7) The nass ordinances as described must be collected in book form and circulated among scholars nationally and internationally for suggestions and criticism, particularly on the treatment of hadith-based ordinances. Responses should then be treated on their merit.
8) A final Arabic original is to be made of the Code of the Shariah and Muslim scholars and institutions should collaborate to translate the code into any language necessary. Translations are to be closely scrutinized to remove “interpretive” translation through personal bias and arbitrary choice of words and phrases.
9) The codified nass ordinances, with the Arabic as the master copy, will then serve as the Constitutional Law of Islam.
Muhammad Asad’s Position in Comparison to Other Positions
Sometimes the author has found that there is confusion as to what exactly Muhammad Asad is saying and how it is different from what others are saying. Below is a diagram that illustrates the difference.
The next few paragraphs explain this diagram. Tariq Ramadan does not reject the validity of the madhabs in the past but only finds that they are increasingly obsolete to the modern world. He notes that even the ulema are aware of this and try to give new rulings to stay abreast of the times but that this is not effective. He believes a new ijtihad building a new madhab using maqasid al-Shariah (by understanding the purpose of the various laws) is needed with special consideration of today’s times. He believes that the principles of the Quran and Sunnah are eternal but their application must vary with changing circumstances and he wants the legal system to take this into cognizance.
The Salafis reject the madhabs and want to go back to the pure and pristine form of Islam of the “Salaf” or early Muslims that they are aware of and others don’t know. However, some of them also claim to be Hanbali. Further confusing, Salafis are typically seen quoting scholars such as Imam Ibn Taymiyya, Shaykh Bin Baz, Shaykh Ibn Uthaymeen, and Shaykh Al Albani. None of these scholars are from the “Salaf” but their views are taken at the exclusion of other scholars. This then may be construed as a form of taqlid – accepting the position of these scholars as the correct position just the way the madhabs do their own scholars. Thus there are two faces to this rejection of taqlid and the ijtihad of the madhabs.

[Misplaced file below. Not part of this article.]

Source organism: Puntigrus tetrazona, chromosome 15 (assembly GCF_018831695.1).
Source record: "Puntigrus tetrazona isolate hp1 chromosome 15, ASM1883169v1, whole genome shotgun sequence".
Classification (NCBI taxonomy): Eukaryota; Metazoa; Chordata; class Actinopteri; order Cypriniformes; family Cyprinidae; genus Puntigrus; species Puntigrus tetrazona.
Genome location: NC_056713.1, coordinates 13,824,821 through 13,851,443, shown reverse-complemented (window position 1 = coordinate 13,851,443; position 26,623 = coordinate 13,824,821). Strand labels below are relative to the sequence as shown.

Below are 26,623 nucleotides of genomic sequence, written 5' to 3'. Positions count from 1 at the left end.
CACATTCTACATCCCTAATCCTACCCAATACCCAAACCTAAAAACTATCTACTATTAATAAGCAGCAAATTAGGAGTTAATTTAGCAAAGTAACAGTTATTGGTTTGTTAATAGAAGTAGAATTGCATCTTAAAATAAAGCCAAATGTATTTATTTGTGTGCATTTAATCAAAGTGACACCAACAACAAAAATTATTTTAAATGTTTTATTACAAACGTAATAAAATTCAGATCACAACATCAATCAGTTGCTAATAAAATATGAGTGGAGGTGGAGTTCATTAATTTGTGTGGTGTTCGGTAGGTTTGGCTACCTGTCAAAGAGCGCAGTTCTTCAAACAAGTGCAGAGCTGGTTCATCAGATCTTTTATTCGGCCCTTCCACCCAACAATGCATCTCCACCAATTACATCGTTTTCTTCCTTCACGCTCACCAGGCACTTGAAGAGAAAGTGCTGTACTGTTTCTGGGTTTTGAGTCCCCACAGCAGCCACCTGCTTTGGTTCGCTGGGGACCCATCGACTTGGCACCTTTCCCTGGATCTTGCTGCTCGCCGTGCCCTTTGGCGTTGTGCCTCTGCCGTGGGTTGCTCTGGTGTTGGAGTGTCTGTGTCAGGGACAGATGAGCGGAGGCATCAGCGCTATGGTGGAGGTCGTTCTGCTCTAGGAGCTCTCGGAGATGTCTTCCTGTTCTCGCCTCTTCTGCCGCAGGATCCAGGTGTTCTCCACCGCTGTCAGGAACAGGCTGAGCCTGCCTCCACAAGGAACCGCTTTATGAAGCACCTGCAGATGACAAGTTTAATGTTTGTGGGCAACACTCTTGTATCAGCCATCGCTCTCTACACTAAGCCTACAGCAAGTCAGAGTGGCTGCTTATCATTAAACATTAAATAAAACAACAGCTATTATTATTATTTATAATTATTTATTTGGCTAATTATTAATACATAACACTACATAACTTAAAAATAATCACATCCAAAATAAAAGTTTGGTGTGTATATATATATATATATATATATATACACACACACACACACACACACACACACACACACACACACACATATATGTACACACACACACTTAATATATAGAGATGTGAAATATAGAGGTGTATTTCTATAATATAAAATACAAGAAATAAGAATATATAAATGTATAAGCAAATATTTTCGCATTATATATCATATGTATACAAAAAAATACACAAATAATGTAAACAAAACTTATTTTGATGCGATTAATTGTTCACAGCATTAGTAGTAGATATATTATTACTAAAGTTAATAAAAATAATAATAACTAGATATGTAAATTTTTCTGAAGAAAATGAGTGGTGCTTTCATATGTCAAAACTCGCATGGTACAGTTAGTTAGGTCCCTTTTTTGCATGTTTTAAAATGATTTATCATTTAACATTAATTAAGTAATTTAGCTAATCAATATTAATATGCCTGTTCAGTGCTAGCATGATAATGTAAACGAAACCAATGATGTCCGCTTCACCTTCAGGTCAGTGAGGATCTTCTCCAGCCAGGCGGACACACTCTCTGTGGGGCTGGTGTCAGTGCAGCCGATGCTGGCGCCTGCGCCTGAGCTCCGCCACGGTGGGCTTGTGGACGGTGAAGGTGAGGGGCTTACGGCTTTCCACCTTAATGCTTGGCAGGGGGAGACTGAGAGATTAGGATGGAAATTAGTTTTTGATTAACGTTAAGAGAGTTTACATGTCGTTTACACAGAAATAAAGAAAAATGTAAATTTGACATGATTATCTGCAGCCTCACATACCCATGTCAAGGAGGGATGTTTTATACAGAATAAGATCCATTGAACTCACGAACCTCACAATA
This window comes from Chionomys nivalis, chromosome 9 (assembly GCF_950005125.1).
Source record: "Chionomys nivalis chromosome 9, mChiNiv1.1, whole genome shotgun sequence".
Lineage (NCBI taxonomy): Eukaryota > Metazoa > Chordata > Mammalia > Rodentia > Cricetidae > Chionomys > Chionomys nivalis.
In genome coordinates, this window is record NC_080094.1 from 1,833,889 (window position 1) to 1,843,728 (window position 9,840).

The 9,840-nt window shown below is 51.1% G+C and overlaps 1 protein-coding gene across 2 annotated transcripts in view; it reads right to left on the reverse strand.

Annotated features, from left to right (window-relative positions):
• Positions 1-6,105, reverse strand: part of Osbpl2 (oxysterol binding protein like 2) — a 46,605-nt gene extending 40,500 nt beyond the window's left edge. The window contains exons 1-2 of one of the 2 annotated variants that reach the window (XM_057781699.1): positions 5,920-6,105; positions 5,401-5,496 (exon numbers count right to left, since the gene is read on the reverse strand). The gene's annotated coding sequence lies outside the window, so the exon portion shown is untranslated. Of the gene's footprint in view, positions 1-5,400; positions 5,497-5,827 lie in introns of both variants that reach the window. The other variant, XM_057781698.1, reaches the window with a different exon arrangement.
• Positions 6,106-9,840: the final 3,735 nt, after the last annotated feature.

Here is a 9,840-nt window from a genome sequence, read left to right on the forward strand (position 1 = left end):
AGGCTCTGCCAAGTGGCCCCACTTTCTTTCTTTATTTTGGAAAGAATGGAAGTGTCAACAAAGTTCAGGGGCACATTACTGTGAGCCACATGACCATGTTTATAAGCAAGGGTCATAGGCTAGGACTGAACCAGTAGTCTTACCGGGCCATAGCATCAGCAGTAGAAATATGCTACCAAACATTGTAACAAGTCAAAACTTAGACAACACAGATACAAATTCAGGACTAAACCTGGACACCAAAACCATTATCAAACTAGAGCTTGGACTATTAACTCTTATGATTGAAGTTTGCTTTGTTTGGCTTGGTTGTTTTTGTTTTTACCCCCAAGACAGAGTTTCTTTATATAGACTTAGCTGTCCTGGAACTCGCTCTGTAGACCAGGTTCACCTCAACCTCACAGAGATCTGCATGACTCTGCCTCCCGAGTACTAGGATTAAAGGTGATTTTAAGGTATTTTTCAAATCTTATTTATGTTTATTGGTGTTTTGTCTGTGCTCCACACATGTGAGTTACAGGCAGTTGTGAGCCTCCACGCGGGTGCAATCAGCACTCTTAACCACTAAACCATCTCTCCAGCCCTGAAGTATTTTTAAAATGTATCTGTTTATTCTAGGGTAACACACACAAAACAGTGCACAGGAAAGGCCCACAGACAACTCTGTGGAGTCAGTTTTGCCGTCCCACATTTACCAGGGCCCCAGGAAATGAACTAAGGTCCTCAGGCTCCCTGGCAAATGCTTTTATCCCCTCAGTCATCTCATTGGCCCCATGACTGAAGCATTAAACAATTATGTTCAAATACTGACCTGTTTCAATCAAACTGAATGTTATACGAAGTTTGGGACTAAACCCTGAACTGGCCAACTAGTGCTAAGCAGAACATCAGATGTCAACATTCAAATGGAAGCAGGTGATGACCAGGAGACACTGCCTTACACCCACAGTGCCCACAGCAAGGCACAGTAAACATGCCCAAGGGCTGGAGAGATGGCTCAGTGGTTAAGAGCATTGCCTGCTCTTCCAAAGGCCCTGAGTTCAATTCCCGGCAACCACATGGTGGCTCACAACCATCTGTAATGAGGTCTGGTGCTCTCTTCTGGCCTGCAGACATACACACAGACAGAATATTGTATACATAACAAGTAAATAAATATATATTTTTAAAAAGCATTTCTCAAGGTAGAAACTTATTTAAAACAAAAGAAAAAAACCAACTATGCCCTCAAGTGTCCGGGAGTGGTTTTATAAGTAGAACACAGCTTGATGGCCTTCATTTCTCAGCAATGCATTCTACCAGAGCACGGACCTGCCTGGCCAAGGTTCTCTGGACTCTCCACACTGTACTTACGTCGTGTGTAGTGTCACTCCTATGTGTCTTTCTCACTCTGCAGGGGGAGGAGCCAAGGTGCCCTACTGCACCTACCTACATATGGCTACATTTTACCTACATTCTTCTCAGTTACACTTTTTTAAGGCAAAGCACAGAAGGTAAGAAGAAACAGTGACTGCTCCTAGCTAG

Now, all of the positions except Tariq Ramadam noted in the above diagram want to return to the mystical perfection of the original. Muhammad Asad’s position is focused exclusively on the legal Shariah of the state while the Salafis are taking the far harder road of a comprehensive theology. Ibn Hazm states the view of Muhammad Asad but then also passes his own independent literalist judgments to a limited extent.
Ibn Khaldun notes the difference between Ibn Hazm and the original Zahirite school: “He [Ibn Hazm] turned to the Zahirite school and became skilled in it. He gave his own independent interpretation of their stated opinions. He opposed their leader Dawud and attacked most of the Muslim religious leaders.”
This requires a bit more explanation and I shall here rely on Ibn Khaldun for this additional explanation. Ibn Khaldun holds three schools of Islam as valid – the Hanafi, The Maliki-Shaf’i-Hanbali and the Zahiri. However, he notes that the Zahiri school has died out and Ibn Hazm attempted to revive it from reading the works of the Zahiris but not properly understanding them (as noted in the quote above, Dawud ibn Khalaf Al-Zahiri being considered an authority in the Zahiri school, although earlier scholars are also quoted). He (Ibn Khaldun) considers Ibn Hazm’s interpretations misguided a clue to which is perhaps: “He gave his own independent interpretation of their stated opinions... opposed their leader Dawud…”
So what is the Zahiri School? We don’t know for sure because their school did not survive but what others say is that this school basically restricts consensus in jurisprudence to the consensus of the Sahaba, the first generation of Muslims who lived alongside Muhammad and thus rejects the consensus of the later generations.